Many of my clients initially express an interest in moving into a home that "with a little work" will result in a fat profit on resale. Although a few ultimately take the plunge (some successfully), most quickly realize that these projects aren't for the faint of heart. In hopes of helping the determined among you, here are a few hints to get you started.
Fixer Upper Hint #1 - Please take your entire collection of "How to Get Rich in Real Estate" videos and books, soak them in kerosene and use them as bug lights. If the process was either as simple or as lucrative as portrayed in the infomercials, the authors would be devoting every waking moment practicing it instead of peddling it for $39.95.
Fixer Upper Hint #2 - The purchase of "fixer-upper" property is almost never possible with zero or low down payment government financing (e.g. VA and HUD). I say "almost" because there are two FHA programs where repair costs can be included in the loan. These are seldom used in Mountain Home so you'll want to work with a knowledgeable agent to learn about them. In most cases, a considerable, up-front cash investment will be necessary to purchase the property.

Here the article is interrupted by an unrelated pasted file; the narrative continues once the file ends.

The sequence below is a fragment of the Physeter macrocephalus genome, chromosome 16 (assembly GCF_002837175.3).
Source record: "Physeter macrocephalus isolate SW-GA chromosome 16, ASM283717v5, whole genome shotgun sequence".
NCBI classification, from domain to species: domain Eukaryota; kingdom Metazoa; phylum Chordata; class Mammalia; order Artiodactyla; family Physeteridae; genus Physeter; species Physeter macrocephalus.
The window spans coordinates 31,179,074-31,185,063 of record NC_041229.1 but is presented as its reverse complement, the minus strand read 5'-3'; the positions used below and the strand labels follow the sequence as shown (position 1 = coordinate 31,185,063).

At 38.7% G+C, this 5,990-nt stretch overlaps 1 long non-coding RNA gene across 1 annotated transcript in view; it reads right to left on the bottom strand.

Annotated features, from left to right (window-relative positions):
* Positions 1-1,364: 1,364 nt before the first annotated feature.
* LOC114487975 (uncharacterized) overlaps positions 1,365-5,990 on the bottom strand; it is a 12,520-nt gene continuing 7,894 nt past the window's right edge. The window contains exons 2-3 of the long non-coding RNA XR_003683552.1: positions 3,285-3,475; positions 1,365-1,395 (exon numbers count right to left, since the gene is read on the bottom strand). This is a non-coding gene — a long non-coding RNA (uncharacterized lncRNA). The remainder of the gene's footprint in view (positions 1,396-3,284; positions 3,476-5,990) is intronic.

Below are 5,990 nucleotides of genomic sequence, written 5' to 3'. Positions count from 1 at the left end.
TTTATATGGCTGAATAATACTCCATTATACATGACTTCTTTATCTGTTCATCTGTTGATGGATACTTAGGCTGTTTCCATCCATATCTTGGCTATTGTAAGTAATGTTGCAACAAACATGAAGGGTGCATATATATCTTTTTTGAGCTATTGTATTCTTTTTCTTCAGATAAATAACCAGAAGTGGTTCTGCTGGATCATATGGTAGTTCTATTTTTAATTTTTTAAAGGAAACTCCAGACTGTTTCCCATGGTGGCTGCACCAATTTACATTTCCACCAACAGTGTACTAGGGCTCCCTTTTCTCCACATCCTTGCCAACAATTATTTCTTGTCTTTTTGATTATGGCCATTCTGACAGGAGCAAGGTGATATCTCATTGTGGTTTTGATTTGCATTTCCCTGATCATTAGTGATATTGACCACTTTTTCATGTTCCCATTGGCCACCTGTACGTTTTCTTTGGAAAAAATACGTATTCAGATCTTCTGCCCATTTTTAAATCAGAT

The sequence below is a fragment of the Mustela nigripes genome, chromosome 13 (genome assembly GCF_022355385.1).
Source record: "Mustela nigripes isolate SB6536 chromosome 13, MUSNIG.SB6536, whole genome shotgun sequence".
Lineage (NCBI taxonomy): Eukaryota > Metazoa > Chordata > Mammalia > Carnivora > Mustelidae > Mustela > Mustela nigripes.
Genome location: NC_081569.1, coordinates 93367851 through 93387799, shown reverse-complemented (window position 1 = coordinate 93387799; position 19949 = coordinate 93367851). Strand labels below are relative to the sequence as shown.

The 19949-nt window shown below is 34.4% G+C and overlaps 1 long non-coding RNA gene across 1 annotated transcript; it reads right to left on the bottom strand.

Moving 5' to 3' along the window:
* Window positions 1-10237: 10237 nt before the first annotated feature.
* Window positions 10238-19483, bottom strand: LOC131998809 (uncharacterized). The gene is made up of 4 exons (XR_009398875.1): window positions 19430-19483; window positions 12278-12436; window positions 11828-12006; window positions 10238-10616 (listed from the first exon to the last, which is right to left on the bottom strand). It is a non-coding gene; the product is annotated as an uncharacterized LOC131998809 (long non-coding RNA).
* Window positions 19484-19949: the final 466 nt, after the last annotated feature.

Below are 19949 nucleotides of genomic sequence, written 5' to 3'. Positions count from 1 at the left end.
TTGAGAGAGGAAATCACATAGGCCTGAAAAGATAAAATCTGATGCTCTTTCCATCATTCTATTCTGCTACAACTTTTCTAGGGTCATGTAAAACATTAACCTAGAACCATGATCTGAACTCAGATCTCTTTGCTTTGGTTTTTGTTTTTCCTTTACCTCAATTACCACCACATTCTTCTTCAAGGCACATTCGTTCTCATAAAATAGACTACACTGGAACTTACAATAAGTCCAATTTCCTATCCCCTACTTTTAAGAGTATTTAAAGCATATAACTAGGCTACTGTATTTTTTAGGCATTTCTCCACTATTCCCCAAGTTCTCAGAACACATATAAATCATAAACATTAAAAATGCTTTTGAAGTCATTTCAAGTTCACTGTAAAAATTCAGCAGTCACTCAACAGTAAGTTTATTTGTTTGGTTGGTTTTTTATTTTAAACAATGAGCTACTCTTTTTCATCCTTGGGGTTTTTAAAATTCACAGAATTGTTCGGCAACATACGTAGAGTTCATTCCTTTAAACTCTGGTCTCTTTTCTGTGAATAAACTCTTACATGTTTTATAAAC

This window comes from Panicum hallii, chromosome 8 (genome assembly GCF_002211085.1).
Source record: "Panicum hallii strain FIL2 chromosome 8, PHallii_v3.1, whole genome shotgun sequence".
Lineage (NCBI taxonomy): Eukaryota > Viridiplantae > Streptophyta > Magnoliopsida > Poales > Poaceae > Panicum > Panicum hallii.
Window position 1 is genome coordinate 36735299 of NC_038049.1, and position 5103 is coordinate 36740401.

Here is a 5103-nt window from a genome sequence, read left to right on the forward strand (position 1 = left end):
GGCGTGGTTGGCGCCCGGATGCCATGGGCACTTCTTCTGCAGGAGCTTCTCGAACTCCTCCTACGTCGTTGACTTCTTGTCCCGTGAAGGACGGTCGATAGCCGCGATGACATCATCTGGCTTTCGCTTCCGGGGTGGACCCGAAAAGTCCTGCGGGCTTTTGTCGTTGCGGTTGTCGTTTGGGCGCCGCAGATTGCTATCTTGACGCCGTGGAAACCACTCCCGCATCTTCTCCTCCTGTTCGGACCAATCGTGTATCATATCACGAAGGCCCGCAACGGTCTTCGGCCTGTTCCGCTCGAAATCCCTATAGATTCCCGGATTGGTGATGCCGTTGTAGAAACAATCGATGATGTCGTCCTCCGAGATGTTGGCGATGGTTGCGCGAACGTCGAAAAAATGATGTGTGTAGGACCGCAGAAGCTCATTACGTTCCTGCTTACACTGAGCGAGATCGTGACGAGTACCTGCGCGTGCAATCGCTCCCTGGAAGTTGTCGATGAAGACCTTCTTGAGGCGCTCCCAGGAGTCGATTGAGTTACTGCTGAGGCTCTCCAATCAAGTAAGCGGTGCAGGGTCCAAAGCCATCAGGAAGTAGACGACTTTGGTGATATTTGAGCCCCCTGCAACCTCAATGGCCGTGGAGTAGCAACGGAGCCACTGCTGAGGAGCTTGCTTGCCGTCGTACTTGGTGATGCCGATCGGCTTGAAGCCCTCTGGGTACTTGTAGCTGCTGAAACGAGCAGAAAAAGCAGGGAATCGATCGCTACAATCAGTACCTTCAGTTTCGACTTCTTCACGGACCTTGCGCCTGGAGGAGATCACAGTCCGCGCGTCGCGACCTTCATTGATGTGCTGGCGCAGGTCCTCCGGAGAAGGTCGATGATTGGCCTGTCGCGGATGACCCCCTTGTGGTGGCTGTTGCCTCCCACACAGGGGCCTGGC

Fixer Upper Hint #3 - Renovations will almost always cost more (usually much more) than you estimated, take longer than you planned and cause your family to experience the various stages of chaos the entire time.
Fixer Upper Hint #4 - Depending on the extent and nature of the renovations, a building permit and code inspections of the new work will be required. In addition, some repairs can trigger the requirement to bring existing systems and components into compliance with currentbuilding codes. Before making an offer, stop by City Hall and talk to the Building Inspector to avoid unpleasant and spendy surprises.
Fixer Upper Hint #5 - Zealously avoid homes that need unprofitable repairs such as foundation work, major plumbing, electrical and the like. Try to find a home that requires only cosmetic repairs, updates or even a new roof.
Fixer Upper Hint #6 - Don't become so focused on the physical condition of the home that you lose sight of other marketing factors such as location. Even an attractive, expertly renovated home will linger on the market if it's on a busy street or faces an eyesore.
Bonus Fixer Upper Hint - Realize that when bidding on a home you're in competition with established, local buyers who make a good part of their living turning "distressed" properties. If an obviously troubled home has been on the market for more than a couple of months, it's safe to assume that it's been considered and rejected by some of those renovators. You'll want to know why.
Line up those ducks before you pull out your wallet! A bit of "due diligence" at the front end will go a long ways in assuring a successful and profitable project.